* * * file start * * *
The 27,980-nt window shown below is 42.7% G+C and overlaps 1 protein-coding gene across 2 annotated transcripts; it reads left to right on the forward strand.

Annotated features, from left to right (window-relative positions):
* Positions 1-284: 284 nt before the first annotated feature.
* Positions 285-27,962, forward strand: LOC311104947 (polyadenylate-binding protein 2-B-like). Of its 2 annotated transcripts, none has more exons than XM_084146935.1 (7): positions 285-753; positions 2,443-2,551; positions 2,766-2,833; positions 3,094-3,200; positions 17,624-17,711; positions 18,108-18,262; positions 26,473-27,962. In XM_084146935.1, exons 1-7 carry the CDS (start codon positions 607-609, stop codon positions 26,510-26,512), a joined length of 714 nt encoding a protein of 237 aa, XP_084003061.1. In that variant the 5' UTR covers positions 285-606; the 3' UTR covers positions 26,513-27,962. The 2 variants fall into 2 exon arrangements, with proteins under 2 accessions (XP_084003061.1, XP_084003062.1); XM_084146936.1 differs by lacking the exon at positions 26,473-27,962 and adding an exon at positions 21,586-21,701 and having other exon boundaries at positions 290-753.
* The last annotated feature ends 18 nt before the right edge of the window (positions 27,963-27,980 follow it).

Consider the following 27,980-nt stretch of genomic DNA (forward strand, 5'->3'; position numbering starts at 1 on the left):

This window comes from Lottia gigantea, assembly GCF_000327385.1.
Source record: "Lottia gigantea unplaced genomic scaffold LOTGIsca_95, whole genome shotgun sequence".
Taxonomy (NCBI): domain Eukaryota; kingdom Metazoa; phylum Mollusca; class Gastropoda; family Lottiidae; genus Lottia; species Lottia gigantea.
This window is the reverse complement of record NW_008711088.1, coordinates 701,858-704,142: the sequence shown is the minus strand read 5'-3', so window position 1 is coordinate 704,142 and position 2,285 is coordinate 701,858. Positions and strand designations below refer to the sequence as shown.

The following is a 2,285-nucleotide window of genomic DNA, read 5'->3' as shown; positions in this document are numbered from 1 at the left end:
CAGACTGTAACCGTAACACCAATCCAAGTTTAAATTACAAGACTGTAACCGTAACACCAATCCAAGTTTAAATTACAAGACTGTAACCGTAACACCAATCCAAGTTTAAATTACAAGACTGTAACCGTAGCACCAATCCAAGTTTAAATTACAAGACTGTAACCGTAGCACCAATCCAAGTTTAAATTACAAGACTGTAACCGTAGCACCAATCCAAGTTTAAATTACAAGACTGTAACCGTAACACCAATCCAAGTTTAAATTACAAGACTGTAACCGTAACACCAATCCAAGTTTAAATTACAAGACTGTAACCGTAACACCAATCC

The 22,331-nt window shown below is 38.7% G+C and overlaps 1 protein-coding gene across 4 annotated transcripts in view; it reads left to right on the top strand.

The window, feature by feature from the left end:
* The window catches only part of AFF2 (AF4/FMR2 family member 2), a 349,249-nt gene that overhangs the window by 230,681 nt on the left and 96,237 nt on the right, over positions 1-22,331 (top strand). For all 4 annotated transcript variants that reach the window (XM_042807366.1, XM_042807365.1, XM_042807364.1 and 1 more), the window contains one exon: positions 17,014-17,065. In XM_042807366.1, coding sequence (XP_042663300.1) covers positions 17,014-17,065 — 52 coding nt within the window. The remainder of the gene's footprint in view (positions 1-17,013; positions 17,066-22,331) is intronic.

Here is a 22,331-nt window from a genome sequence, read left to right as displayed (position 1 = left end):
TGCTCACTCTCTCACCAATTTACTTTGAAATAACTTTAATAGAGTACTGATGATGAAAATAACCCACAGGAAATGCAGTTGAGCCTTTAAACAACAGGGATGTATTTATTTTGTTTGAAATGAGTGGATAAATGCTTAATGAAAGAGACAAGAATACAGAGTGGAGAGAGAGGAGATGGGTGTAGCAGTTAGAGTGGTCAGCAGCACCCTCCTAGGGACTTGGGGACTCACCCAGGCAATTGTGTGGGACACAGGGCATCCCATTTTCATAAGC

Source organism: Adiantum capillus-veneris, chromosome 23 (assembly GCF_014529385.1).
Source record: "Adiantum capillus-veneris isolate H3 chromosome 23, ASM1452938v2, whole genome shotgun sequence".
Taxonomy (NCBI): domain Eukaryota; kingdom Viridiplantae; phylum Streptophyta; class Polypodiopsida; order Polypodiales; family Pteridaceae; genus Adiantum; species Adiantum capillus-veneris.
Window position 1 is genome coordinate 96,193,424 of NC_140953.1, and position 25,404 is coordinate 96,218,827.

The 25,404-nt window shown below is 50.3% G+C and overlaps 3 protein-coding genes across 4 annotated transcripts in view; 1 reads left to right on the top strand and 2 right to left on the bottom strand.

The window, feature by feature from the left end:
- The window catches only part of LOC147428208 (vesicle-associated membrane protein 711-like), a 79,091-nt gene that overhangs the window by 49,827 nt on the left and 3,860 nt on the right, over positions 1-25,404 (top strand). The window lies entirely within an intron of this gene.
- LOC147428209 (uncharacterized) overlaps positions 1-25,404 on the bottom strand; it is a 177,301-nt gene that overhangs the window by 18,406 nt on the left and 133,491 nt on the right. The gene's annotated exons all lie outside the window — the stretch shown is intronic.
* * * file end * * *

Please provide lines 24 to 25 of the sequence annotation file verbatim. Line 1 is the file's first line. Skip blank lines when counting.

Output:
- The window catches only part of LOC147428208 (vesicle-associated membrane protein 711-like), a 79,091-nt gene that overhangs the window by 49,827 nt on the left and 3,860 nt on the right, over positions 1-25,404 (top strand). The window lies entirely within an intron of this gene.
- LOC147428209 (uncharacterized) overlaps positions 1-25,404 on the bottom strand; it is a 177,301-nt gene that overhangs the window by 18,406 nt on the left and 133,491 nt on the right. The gene's annotated exons all lie outside the window — the stretch shown is intronic.